Connect with us

Power consumption for microSD cards ?

Discussion in 'Electronic Design' started by Rodo, Mar 30, 2007.

Scroll to continue with content
  1. Rodo

    Rodo Guest

    Hi all,

    I'm thinking of using a microSD card to store data in my next project at
    work (Microchip PIC18 or PIC24). I was looking at the specs from a mfr (I
    think it was Sandisk) for the regular SD card and it says that standby power
    was about 250uA. This is good. But the read and write cycle take a max of
    100mA. This is a killer. I'll be running off a 3.6 C cell with about 7Ah
    storage. This sounds like a lot but the device has to work for several years
    on that battery and the 100mA will just kill it. I realize that it won't
    draw 100mA all the time but if I write every minute about 25 bytes to it...
    well... it will kill my battery way sooner than sales/marketing like.

    Does anyone know the real power consuption for writting and reading a
    microSD card ?

  2. Guest

  3. Bob

    Bob Guest

    How long is a write cycle and how often do you need to repeat it?
    Perhaps a large low leakage capacitor would supply enough current.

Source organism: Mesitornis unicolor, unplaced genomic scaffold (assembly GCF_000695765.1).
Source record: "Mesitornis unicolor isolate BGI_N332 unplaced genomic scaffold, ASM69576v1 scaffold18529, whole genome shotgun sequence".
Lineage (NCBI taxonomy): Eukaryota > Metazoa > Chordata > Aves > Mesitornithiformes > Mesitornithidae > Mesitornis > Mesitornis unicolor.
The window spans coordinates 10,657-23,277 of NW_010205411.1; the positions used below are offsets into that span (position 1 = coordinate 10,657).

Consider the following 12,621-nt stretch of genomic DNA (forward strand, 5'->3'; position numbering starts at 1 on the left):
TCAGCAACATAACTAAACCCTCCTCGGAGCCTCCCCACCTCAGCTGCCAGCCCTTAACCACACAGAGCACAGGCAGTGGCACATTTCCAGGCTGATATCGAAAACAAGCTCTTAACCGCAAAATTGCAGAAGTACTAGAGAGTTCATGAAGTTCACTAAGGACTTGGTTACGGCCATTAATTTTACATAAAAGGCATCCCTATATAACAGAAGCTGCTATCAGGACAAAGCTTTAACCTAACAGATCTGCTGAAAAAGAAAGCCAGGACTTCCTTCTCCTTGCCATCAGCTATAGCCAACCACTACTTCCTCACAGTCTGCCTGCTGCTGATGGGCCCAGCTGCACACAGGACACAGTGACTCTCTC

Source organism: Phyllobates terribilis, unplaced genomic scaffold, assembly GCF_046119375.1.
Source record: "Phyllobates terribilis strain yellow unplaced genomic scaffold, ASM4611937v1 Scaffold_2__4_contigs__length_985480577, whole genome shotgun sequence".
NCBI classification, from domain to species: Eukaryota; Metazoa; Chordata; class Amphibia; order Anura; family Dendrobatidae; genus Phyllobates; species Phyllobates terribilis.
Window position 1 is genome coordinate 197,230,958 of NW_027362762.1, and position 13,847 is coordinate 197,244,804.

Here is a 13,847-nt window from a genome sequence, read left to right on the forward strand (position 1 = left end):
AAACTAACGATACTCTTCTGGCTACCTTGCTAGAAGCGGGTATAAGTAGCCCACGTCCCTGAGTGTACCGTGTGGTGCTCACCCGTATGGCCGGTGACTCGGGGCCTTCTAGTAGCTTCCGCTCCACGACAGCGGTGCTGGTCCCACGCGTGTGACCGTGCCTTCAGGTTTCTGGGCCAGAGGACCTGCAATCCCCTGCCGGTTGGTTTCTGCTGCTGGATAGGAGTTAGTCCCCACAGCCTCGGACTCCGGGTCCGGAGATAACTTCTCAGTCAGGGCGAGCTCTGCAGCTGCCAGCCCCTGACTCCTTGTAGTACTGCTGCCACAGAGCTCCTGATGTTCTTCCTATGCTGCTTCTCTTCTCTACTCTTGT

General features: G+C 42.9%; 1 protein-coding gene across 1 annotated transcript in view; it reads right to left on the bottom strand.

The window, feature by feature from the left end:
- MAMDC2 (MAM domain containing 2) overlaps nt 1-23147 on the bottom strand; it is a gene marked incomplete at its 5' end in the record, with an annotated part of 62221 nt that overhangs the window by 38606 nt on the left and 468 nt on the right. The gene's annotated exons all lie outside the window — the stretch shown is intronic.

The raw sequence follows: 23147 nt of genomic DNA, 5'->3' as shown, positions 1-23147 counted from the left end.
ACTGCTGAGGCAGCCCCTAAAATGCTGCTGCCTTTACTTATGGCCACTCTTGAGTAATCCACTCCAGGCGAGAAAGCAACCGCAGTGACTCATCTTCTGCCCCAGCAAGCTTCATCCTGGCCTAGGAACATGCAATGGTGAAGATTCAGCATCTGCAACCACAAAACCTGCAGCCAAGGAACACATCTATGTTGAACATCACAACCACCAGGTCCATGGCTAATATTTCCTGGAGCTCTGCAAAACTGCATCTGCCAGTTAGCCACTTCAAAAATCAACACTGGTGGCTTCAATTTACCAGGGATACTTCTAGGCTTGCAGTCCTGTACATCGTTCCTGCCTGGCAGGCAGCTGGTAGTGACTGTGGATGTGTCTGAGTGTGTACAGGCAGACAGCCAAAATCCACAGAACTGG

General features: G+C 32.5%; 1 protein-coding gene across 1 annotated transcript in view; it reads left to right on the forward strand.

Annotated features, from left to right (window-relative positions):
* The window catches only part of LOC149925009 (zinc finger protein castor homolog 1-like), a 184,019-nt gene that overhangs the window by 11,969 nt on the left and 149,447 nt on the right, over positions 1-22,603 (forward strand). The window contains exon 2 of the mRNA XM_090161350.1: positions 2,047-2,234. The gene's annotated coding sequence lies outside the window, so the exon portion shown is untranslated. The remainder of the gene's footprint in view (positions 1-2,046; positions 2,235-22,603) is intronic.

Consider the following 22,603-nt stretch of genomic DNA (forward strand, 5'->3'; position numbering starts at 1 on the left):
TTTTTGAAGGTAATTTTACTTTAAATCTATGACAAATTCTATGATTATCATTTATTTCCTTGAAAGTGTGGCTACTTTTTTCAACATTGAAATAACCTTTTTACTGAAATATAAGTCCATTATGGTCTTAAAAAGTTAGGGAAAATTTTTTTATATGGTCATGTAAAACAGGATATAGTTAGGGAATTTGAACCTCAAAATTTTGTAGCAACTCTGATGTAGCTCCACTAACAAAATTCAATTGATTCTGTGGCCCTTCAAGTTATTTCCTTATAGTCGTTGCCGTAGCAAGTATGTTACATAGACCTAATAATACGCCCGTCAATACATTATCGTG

Guessing some numbers. Lets say 100mA for 0.01s with 0.2V voltage
    drop being acceptable.

    works out to 50,000uF
    An electrolytic that big can have 100uA leakage current, though
    it sounds like your device will have power all the time which helps.

    If the write cycle is less than 0.01s or you can get a way with
    a bit more voltage drop you may be able to use a smaller cap.

    I used 0.01s as that is standard for little EEPROM's.
    Flash may well be much shorter.

    If you need multiple writes wihtout time for the battery to charge
    the cap you may need more.

    I havn't looked up the leakage of current supercaps. Last
    time I looked I was amazed to see they available up to thousands
    of farads. I'm told the current kilofarad caps don't contain
    horribly toxic stuff like the early ones.

  4. linnix

    linnix Guest

    SD card has a controller, probably more powerful than a PIC.
    So, you have to pay for it in power.
    If you don't mind a few more pins (8 to 10),